A New Series: One Minute Reviews of
Books by Vermont Authors
Laura's column "One Minute Reviews" has appeared bi-weekly in Wilmington, Vermont's Deerfield Valley News since 2015. In April 2018, she found that no Vermont periodical consistently reviews all fiction and non-fiction by Vermont authors, so she started a series to fill that void. Published reviews from that series and some earlier reviews of local authors are listed with links to a scan of the printed copy. Reviews still in queue are listed without links until they appear in print.
Background to Betrayal
S. Lee Manning, Trojan Horse: A Koyla Petrov Thriller. Encircle Publications, 2020
Koyla Petrov, the hero of this thriller and the series soon to come, is a Russian-Jewish immigrant, an American citizen, and a spy. For many years, he has been one of the top operatives in the Executive Covert Agency, a fictitious version of the CIA. The ECA is currently tracking the Romanian terrorist Mihai Cuza, who prides himself on being a direct descendent of Vlad the Impaler. As the book opens, Koyla and two other agents are waiting anxiously to hear from their young colleague Gina, who has been tasked with seducing Cuza and gaining access to his computer. She has managed to send an email; it suggests Cuza is about to sabotage fifteen nuclear plants in various countries, but the attachment that would give detailed information self-destructs when it's opened. More alarmingly, Gina has not checked in. Realizing that Cuza has caught her at his computer, Koyla and his friends rush to save her, but they are too late. She has been gruesomely murdered.
The disturbing opening sets up a plot made complex by the numerous characters from whose points of view the story is told. Koyla notes that Gina is the fourth of his colleagues to be killed as they follow Cuza; he deduces that there is a mole (informant) somewhere in the small group of powerful people with whom the ECA's director, Margaret Bradford, discusses the placement of her operatives. Koyla is right; but which of the professionally murderous henchmen the reader sees in the streets is more alarming: the ones answering to the mole, or the ones Bradford has instructed to stop them? The implicit ethical question expands when Bradford, frustrated at the ECA's inability to gain access to Cuza's computer, has her IT specialist create a bogus "security system" available to computers outside ECA's network. This is the Trojan Horse; Bradford assumes the mole will tell Cuza about the system, tempting him to get into it. When he does, the ECA will have access to Cuza's data. The difficulty is that in order to get the Trojan Horse to Cuza, Bradford needs to let the terrorist capture an ECA agent who knows how to access the false security system, thus passing it to Cuza. The agent she chooses for the plan is Koyla, but she doesn't tell him the Trojan Horse is a plant.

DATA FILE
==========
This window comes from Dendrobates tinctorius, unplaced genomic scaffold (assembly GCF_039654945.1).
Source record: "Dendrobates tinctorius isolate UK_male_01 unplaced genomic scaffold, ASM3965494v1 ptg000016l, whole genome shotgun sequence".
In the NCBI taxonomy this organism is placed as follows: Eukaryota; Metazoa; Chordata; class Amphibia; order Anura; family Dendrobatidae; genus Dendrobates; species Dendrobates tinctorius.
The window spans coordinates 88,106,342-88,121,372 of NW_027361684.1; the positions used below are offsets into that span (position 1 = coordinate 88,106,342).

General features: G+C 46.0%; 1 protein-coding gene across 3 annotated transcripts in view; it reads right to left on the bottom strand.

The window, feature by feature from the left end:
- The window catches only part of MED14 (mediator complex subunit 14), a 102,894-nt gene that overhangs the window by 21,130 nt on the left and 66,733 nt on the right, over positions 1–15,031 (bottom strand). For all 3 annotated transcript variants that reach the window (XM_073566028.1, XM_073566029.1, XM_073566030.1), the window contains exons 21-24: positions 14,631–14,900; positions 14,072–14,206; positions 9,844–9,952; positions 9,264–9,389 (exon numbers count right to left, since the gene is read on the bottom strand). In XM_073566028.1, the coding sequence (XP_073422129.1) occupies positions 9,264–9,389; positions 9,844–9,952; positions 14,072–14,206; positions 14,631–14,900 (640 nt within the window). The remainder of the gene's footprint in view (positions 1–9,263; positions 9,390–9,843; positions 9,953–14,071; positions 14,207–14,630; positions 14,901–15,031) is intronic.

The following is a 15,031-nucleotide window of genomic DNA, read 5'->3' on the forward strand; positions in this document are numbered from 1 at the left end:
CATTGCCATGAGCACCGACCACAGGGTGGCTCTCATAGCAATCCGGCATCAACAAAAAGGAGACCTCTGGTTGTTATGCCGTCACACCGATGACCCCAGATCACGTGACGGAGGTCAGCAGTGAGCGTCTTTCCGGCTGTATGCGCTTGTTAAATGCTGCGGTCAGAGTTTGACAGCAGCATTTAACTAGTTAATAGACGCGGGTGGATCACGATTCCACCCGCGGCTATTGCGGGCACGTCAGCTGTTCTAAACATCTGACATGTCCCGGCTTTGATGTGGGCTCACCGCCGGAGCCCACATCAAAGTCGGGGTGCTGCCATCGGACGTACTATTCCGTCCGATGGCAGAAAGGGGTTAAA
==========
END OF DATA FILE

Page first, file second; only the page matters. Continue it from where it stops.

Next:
What follows is a thrilling series of shoot-outs, betrayals, and abductions that are set off by Koyla's capture and extensive torture. Just as interesting to the reader who is turning the exciting pages, however, are the ethical issues that lurk between the lines. The determination of Koyla, his fiancée, and his friends to remain loyal to each other and their country is, as might be expected, commendable when compared to Cuza's cultured, cynical, anti-Semitic sadism and the U.S. government's unquestioned assumption that special agents are expendable. But Koyla, when pressed, is as capable of committing murder as Cuza's followers, and Bradford's betrayal is no less cynical than Cuza's election-year plotting to save a weak candidate. The world Manning so skillfully portrays is one in which murder is seen as a regrettable necessity, deception goes hand-in-hand with power, and the general welfare of mankind is shrugged off without a thought.